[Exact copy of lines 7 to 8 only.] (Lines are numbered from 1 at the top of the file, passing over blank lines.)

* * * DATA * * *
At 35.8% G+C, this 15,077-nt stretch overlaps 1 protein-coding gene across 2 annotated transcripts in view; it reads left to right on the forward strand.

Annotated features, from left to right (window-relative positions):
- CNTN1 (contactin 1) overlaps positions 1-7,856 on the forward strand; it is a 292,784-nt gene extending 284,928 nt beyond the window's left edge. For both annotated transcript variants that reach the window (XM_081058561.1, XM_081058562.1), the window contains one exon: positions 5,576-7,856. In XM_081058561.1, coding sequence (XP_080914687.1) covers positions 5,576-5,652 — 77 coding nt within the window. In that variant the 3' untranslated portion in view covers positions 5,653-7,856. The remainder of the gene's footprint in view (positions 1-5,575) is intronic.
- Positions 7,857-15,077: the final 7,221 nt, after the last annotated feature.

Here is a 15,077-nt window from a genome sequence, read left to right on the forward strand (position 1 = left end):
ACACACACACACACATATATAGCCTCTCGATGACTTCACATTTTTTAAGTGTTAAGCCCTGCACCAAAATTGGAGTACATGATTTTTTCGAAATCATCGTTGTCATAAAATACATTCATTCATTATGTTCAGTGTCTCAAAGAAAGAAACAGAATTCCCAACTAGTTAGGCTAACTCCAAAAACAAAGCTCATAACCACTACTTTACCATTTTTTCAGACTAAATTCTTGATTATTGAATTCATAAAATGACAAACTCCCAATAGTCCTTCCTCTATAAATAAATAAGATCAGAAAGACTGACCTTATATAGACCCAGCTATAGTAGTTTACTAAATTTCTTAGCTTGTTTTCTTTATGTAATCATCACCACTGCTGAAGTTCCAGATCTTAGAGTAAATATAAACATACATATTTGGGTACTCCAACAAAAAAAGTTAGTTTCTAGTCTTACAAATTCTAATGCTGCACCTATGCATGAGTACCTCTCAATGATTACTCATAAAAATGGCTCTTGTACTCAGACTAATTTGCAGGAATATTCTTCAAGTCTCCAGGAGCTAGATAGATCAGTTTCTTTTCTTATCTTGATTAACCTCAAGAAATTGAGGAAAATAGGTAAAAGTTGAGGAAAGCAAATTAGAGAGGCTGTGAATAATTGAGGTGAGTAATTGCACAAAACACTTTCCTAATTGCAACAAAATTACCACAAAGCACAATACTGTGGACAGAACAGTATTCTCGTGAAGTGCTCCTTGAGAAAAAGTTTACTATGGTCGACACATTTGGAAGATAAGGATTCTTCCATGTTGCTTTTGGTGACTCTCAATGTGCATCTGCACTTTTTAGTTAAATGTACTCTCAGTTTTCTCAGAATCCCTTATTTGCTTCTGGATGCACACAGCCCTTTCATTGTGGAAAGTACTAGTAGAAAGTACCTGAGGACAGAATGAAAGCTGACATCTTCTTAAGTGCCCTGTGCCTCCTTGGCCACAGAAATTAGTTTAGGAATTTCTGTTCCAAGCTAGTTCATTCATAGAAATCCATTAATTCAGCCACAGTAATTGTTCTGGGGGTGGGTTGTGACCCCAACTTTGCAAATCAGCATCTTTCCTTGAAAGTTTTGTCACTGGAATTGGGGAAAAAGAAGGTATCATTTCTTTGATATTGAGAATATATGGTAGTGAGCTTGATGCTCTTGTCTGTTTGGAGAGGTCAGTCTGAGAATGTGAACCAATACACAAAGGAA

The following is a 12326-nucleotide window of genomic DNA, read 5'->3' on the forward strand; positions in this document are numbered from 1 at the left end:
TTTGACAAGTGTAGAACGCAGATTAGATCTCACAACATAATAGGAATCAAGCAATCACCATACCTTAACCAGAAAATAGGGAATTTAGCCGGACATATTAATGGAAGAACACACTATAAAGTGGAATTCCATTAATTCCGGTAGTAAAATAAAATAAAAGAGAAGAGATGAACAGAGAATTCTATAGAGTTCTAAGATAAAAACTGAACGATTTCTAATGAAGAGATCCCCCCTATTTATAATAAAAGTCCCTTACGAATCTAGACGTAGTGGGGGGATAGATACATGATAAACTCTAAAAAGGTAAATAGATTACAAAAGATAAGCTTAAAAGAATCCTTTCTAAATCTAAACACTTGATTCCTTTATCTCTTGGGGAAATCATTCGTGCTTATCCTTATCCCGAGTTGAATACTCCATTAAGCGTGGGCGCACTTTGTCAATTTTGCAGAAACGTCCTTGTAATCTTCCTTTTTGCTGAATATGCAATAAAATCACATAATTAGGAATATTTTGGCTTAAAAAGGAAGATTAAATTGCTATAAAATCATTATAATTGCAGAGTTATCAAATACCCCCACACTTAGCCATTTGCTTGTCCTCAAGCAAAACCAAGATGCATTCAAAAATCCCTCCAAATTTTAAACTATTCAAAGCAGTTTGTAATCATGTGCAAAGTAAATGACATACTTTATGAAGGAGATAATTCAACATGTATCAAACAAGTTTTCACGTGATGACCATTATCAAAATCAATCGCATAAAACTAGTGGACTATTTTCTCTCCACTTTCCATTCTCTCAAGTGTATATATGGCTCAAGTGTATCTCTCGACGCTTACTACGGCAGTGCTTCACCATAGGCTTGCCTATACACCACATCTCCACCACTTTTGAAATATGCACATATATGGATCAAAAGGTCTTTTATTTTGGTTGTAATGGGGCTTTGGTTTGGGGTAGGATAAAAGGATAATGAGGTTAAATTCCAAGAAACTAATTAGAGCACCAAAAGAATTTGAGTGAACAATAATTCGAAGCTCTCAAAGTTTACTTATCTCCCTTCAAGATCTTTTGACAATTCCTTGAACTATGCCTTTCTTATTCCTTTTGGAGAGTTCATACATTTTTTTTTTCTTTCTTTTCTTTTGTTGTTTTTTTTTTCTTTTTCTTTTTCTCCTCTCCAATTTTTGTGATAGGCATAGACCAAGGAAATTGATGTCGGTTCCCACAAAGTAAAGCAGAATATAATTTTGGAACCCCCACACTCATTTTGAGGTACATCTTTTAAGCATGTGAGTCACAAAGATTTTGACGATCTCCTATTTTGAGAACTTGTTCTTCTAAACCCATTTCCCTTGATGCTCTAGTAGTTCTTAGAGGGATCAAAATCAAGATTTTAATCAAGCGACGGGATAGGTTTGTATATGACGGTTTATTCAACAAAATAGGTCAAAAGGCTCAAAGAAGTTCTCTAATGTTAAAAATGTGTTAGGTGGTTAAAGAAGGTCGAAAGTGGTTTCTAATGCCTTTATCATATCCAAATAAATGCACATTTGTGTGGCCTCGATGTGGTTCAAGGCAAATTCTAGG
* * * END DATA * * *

The following is a 12326-nucleotide window of genomic DNA, read 5'->3' on the forward strand; positions in this document are numbered from 1 at the left end:
TTTGACAAGTGTAGAACGCAGATTAGATCTCACAACATAATAGGAATCAAGCAATCACCATACCTTAACCAGAAAATAGGGAATTTAGCCGGACATATTAATGGAAGAACACACTATAAAGTGGAATTCCATTAATTCCGGTAGTAAAATAAAATAAAAGAGAAGAGATGAACAGAGAATTCTATAGAGTTCTAAGATAAAAACTGAACGATTTCTAATGAAGAGATCCCCCCTATTTATAATAAAAGTCCCTTACGAATCTAGACGTAGTGGGGGGATAGATACATGATAAACTCTAAAAAGGTAAATAGATTACAAAAGATAAGCTTAAAAGAATCCTTTCTAAATCTAAACACTTGATTCCTTTATCTCTTGGGGAAATCATTCGTGCTTATCCTTATCCCGAGTTGAATACTCCATTAAGCGTGGGCGCACTTTGTCAATTTTGCAGAAACGTCCTTGTAATCTTCCTTTTTGCTGAATATGCAATAAAATCACATAATTAGGAATATTTTGGCTTAAAAAGGAAGATTAAATTGCTATAAAATCATTATAATTGCAGAGTTATCAAATACCCCCACACTTAGCCATTTGCTTGTCCTCAAGCAAAACCAAGATGCATTCAAAAATCCCTCCAAATTTTAAACTATTCAAAGCAGTTTGTAATCATGTGCAAAGTAAATGACATACTTTATGAAGGAGATAATTCAACATGTATCAAACAAGTTTTCACGTGATGACCATTATCAAAATCAATCGCATAAAACTAGTGGACTATTTTCTCTCCACTTTCCATTCTCTCAAGTGTATATATGGCTCAAGTGTATCTCTCGACGCTTACTACGGCAGTGCTTCACCATAGGCTTGCCTATACACCACATCTCCACCACTTTTGAAATATGCACATATATGGATCAAAAGGTCTTTTATTTTGGTTGTAATGGGGCTTTGGTTTGGGGTAGGATAAAAGGATAATGAGGTTAAATTCCAAGAAACTAATTAGAGCACCAAAAGAATTTGAGTGAACAATAATTCGAAGCTCTCAAAGTTTACTTATCTCCCTTCAAGATCTTTTGACAATTCCTTGAACTATGCCTTTCTTATTCCTTTTGGAGAGTTCATACATTTTTTTTTTCTTTCTTTTCTTTTGTTGTTTTTTTTTTCTTTTTCTTTTTCTCCTCTCCAATTTTTGTGATAGGCATAGACCAAGGAAATTGATGTCGGTTCCCACAAAGTAAAGCAGAATATAATTTTGGAACCCCCACACTCATTTTGAGGTACATCTTTTAAGCATGTGAGTCACAAAGATTTTGACGATCTCCTATTTTGAGAACTTGTTCTTCTAAACCCATTTCCCTTGATGCTCTAGTAGTTCTTAGAGGGATCAAAATCAAGATTTTAATCAAGCGACGGGATAGGTTTGTATATGACGGTTTATTCAACAAAATAGGTCAAAAGGCTCAAAGAAGTTCTCTAATGTTAAAAATGTGTTAGGTGGTTAAAGAAGGTCGAAAGTGGTTTCTAATGCCTTTATCATATCCAAATAAATGCACATTTGTGTGGCCTCGATGTGGTTCAAGGCAAATTCTAGG